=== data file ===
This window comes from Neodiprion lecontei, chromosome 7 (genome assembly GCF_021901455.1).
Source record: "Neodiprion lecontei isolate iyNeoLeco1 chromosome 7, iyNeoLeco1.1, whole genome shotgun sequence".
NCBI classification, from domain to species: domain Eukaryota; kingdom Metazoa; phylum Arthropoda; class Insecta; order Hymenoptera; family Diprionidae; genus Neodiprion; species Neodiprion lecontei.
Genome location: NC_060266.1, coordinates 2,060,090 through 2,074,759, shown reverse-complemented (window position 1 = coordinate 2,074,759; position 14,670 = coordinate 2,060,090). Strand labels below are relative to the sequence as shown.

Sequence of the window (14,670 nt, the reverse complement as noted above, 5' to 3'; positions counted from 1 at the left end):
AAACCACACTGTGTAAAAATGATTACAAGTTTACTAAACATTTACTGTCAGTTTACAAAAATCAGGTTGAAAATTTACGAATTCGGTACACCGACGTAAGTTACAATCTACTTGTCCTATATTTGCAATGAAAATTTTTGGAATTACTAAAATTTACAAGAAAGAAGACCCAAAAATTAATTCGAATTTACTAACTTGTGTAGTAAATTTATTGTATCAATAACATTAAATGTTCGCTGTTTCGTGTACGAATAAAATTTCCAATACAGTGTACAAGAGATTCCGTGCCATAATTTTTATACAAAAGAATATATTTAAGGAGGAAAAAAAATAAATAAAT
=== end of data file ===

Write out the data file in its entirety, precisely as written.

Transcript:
This window comes from Neodiprion lecontei, chromosome 7 (genome assembly GCF_021901455.1).
Source record: "Neodiprion lecontei isolate iyNeoLeco1 chromosome 7, iyNeoLeco1.1, whole genome shotgun sequence".
NCBI classification, from domain to species: domain Eukaryota; kingdom Metazoa; phylum Arthropoda; class Insecta; order Hymenoptera; family Diprionidae; genus Neodiprion; species Neodiprion lecontei.
Genome location: NC_060266.1, coordinates 2,060,090 through 2,074,759, shown reverse-complemented (window position 1 = coordinate 2,074,759; position 14,670 = coordinate 2,060,090). Strand labels below are relative to the sequence as shown.

Sequence of the window (14,670 nt, the reverse complement as noted above, 5' to 3'; positions counted from 1 at the left end):
AAACCACACTGTGTAAAAATGATTACAAGTTTACTAAACATTTACTGTCAGTTTACAAAAATCAGGTTGAAAATTTACGAATTCGGTACACCGACGTAAGTTACAATCTACTTGTCCTATATTTGCAATGAAAATTTTTGGAATTACTAAAATTTACAAGAAAGAAGACCCAAAAATTAATTCGAATTTACTAACTTGTGTAGTAAATTTATTGTATCAATAACATTAAATGTTCGCTGTTTCGTGTACGAATAAAATTTCCAATACAGTGTACAAGAGATTCCGTGCCATAATTTTTATACAAAAGAATATATTTAAGGAGGAAAAAAAATAAATAAAT